Wednesday, February 17, 2016

Live-Animated Simpsons

This just in from the Hollywood Reporter: the May 15th episode of The Simpsons will feature a three-minute segment with Homer Simpson taking questions... live on air. In a genre of animation that normally takes at least six months to produce, this is a 180
Showrunner Al Jean told THR that the series... will use a motion capture technology in which Homer's voice and motions will be depicted in an animated scene talking about things he "could only be saying live on that day."
"HOMЯ", Simpsons episode 9, Season 12
Apparently the segment will look just like the rest of the episode, which means they'll probably be using a 3D model, but toonshading it to flatten the look, which is what we did on Faster than Night and The Augmentalist:

Sunday, February 7, 2016

What is twenty-first-century magic?

More from the team behind the Royal Shakespeare Company's performance-capture Tempest:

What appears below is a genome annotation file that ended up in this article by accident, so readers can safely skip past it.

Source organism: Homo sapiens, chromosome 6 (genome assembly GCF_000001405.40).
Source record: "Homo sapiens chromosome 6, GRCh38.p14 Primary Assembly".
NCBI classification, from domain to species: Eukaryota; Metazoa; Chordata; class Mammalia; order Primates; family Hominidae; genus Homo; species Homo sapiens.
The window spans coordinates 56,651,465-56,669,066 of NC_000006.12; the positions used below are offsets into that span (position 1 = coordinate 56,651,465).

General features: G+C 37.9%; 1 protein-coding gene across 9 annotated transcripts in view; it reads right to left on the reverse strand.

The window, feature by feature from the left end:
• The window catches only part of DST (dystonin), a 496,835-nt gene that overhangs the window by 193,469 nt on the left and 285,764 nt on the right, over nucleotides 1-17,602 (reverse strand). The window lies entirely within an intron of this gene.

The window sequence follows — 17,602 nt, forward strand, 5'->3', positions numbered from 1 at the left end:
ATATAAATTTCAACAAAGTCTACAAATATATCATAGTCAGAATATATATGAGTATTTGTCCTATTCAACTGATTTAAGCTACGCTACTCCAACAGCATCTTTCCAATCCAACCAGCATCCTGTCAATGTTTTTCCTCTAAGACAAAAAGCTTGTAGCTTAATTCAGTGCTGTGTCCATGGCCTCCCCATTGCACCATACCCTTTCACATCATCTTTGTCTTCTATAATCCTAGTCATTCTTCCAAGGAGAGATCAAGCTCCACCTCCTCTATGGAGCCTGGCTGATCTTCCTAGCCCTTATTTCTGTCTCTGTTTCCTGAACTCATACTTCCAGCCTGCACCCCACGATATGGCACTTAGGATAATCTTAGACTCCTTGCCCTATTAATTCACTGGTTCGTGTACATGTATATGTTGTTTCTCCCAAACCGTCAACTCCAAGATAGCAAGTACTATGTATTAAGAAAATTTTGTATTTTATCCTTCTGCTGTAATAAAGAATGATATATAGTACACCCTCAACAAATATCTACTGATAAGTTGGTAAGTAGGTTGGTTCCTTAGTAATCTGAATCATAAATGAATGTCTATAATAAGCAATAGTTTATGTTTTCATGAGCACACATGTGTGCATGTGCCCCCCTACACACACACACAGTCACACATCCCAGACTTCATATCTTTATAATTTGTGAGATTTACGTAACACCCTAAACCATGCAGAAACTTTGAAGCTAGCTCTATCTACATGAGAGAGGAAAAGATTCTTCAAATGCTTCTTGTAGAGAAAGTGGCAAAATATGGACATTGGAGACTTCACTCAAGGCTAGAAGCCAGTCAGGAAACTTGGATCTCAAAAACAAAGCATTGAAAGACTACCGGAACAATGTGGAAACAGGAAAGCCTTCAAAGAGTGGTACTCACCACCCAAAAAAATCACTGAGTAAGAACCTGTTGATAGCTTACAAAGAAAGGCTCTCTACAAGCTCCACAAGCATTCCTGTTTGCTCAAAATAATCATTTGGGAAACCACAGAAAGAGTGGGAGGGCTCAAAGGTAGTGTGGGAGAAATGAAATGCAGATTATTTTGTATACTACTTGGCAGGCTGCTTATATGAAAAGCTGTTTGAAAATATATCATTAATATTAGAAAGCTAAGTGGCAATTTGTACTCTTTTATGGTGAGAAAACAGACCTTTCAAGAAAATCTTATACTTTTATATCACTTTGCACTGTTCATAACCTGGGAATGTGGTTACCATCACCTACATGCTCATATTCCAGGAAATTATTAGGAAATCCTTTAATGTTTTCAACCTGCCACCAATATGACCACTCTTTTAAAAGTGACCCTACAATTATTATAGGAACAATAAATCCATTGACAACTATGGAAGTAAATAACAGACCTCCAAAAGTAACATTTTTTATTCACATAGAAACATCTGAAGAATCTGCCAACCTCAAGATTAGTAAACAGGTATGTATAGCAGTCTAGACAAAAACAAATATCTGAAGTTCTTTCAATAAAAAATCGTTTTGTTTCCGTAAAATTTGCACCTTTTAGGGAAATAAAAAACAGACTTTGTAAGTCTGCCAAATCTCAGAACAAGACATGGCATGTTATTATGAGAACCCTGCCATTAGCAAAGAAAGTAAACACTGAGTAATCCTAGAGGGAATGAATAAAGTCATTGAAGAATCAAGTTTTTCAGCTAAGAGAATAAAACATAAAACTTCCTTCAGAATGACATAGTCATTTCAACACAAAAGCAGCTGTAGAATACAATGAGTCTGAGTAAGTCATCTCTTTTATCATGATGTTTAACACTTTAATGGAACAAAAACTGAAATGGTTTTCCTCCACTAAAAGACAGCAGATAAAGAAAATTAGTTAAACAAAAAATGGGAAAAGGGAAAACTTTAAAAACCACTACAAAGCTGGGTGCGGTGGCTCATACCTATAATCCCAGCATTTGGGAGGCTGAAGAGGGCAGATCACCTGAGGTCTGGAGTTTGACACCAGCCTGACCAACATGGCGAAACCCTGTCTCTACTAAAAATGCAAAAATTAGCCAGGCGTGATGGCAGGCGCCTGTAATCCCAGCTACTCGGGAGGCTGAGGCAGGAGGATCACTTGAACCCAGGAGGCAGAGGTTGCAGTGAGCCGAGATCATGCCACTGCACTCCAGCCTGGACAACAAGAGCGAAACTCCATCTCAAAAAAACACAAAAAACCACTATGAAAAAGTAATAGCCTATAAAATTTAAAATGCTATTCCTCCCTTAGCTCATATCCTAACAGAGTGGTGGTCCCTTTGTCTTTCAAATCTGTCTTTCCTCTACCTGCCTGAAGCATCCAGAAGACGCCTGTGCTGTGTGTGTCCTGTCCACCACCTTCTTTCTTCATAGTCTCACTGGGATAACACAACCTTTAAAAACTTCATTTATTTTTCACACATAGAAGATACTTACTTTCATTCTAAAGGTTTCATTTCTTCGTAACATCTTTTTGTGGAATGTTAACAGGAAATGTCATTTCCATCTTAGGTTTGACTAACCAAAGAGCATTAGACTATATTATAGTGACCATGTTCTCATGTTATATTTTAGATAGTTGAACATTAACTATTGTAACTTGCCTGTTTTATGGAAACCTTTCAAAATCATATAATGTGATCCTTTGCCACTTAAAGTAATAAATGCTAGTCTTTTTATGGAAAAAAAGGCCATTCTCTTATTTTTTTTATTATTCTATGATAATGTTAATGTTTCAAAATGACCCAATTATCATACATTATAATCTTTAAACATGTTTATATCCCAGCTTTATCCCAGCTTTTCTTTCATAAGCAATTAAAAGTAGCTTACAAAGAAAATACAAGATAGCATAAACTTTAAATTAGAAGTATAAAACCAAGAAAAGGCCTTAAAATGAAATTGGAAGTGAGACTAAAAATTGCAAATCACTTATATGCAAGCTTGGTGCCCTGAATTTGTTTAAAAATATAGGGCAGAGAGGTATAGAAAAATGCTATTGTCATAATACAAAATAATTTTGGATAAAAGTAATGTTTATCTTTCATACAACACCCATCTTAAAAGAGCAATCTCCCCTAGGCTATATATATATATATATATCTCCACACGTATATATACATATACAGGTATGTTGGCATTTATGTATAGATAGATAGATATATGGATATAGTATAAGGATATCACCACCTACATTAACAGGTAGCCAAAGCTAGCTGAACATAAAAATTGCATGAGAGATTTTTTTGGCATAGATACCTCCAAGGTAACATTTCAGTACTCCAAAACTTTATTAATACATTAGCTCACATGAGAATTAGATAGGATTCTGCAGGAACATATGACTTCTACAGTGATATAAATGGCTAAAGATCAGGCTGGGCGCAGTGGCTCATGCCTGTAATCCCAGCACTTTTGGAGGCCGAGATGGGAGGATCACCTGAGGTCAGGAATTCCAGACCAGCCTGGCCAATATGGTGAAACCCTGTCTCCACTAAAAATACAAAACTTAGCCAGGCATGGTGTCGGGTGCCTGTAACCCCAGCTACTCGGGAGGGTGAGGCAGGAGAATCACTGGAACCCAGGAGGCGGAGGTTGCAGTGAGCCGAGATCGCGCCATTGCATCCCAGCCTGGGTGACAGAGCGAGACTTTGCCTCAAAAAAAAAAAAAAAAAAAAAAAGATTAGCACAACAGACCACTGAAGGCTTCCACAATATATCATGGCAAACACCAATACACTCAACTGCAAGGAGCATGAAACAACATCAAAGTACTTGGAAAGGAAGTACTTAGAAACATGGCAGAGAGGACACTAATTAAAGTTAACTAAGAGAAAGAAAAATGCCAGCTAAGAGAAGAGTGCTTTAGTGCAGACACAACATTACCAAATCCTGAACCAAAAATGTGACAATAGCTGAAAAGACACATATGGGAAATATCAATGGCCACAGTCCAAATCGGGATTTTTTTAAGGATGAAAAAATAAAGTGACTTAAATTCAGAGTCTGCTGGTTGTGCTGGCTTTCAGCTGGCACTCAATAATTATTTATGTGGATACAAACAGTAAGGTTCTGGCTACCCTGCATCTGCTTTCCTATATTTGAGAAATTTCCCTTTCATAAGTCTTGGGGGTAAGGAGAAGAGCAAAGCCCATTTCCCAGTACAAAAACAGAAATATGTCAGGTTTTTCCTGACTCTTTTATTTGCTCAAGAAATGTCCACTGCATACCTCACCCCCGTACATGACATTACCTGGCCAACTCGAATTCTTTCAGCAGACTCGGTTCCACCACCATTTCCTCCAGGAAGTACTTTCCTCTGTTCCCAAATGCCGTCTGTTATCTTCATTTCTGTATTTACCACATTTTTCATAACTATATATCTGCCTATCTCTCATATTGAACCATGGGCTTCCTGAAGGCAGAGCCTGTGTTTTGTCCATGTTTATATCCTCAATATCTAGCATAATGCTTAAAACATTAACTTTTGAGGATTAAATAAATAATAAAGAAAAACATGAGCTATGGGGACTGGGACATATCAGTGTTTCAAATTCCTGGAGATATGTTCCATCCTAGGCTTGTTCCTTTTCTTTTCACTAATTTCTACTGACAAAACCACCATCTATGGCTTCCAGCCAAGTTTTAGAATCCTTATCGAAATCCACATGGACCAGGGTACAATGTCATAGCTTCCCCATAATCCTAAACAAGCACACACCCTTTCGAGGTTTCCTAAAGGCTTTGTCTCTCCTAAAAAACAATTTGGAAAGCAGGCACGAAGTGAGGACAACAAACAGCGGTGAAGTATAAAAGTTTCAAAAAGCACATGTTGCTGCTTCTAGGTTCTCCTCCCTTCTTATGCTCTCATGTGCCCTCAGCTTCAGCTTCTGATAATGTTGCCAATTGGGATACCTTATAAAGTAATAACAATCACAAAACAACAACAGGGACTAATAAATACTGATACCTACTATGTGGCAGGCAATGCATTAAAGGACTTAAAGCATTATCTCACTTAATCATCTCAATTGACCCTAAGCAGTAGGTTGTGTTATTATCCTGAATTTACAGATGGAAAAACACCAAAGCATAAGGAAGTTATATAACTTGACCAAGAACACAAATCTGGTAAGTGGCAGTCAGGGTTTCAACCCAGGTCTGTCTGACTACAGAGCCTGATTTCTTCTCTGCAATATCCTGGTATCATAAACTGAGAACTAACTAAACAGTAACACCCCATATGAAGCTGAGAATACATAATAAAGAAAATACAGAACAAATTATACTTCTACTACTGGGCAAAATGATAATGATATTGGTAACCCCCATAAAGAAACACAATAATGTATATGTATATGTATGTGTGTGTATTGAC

"What's twenty-first-century magic? Well, I guess it comes in some kind of digital form these days. We've started to see a lot more in film, in the world of movies, but we've never really explored that in the theatre context.... It's the creative process that drives the technology, and not the other way around. So it started to be a match made in heaven, from that point of view." 
– Stephen Brimson Lewis, Director of Design, RSC




"With The Tempest we're really trying to redefine theatre, in some respects, and find a way to bring in new digital technology and really leverage it to make the story deeper, to find new ways to connect with a character, and maybe a different audience... an entirely new generation."
– Tawny Schlieski, Research Scientist, Intel

"The most exciting thing about what we're doing at the moment is enabling an actor to have a real connection with an avatar. It's the sort of thing that I do on a daily basis in the studio for films and video games. In this instance, we're doing something that's going to be a live theatrical experience. What you see is what you get." 
– Ben Lumsden, Head of Studio, The Imaginarium

"The play demands a spectacle. There's a masque in the middle of the play, an insubstantial pageant, which fades into nothing, but it creates wonder. I want to let the guys at Intel know a bit about what that tradition was, just how elaborate those masques were, and how they were pushing the envelope." 
– Gregory Doran, Artistic Director, RSC